By Nicholas Clement
May 17 – On Wednesday, China held negotiations with Japan regarding maritime issues in the East China Sea, with their territorial dispute over the Diaoyu/Senkaku Islands on the top of the agenda. Currently involved in a naval standoff with the Philippines in the South China Sea and ongoing border disputes with India, it is increasingly clear that China’s relations with its neighbors are exemplified by geopolitical processes.
The territorial dispute over the Diaoyu Islands (which is currently controlled by Japan, yet also claimed by China and Taiwan) intensified last month when the governor of Tokyo, Shintaro Ishihara, announced plans to buy the islands from a private owner, claiming that they were extremely important to Japan as a source of natural resources. The reaction from China was negative; with Chinese Foreign Ministry Spokesman Liu Weimin stating that “any unilateral action taken by Japan on the Diaoyu and nearby islands is illegal and invalid and cannot change the reality of China’s ownership.”
The issue, however, was largely defused with the Japanese government denouncing the plan as an independent action of Ishihara.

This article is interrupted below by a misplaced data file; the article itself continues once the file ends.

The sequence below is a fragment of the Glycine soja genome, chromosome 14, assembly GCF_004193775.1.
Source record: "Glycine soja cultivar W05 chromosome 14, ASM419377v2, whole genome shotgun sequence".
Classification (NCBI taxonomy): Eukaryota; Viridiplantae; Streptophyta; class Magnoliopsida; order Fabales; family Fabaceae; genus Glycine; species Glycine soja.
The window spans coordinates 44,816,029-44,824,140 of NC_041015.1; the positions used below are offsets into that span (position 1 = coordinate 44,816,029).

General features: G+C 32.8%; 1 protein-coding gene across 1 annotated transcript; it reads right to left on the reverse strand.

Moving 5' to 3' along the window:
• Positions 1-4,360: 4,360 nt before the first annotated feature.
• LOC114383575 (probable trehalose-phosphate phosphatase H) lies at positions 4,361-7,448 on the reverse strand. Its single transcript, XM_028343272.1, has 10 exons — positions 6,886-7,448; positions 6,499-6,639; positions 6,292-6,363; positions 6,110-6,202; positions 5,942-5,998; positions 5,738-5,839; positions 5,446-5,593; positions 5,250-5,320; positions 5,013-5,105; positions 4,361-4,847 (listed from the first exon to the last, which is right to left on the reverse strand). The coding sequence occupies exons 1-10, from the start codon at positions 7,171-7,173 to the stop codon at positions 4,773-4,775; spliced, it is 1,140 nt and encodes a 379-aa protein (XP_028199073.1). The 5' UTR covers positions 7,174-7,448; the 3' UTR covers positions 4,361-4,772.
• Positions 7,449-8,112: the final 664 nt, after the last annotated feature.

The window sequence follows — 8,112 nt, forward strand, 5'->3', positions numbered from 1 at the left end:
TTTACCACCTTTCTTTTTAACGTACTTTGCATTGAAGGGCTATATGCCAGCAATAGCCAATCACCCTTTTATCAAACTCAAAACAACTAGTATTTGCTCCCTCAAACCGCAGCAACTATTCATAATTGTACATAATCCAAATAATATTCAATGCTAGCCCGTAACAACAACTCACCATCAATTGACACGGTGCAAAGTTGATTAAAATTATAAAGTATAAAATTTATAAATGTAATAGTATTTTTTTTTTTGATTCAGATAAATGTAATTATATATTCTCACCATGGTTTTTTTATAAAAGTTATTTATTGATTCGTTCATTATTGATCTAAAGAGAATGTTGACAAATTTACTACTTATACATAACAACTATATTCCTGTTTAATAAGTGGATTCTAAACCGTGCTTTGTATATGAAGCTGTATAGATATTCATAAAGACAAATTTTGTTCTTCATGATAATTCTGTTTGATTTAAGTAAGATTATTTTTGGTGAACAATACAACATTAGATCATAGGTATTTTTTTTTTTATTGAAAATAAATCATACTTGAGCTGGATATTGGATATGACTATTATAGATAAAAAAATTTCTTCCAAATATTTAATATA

This week’s bilateral maritime talks were held for one day in the Chinese city of Hangzhou, and were attended by the foreign and defense ministries from both countries, as well as their maritime departments and other related bodies. There were no restrictions on the issues that could be discussed. The two sides exchanged views on their various concerns about Sino-Japanese bilateral relations, including establishing mechanisms which allow for effective management of conflicts, increased communication, and mutual understanding and trust in the East China Sea. The press release from the maritime talks stated that a second round of high-level negotiations will be held in Japan later this year.
The importance of these talks, however, could be overshadowed by Japan’s decision to allow the World Uighur Congress (WUC) to be held in Tokyo. The Uighurs are a minority Turkish ethnic group in the Xinjiang Uyghur Autonomous Region in China. In recent years, this region has become increasingly unstable due to a series of fatal riots, whom China blames on the WUC. The impact of this issue on Sino-Japanese relations is yet to be seen, but Japanese Prime Minister Noda has promised not to interfere with Chinese internal affairs, instead focusing on the development of their bilateral relations.
Maritime negotiations between China and Japan represent a chance for them to strengthen regional security, but territorial disputes are infamously difficult to resolve – China’s current standoff with the Philippines is a prime example of this. However, with the successful conclusion of these talks, and a promise to convene again later this year, China and Japan have taken the first step to increasing mutual trust and understanding in the East China Sea.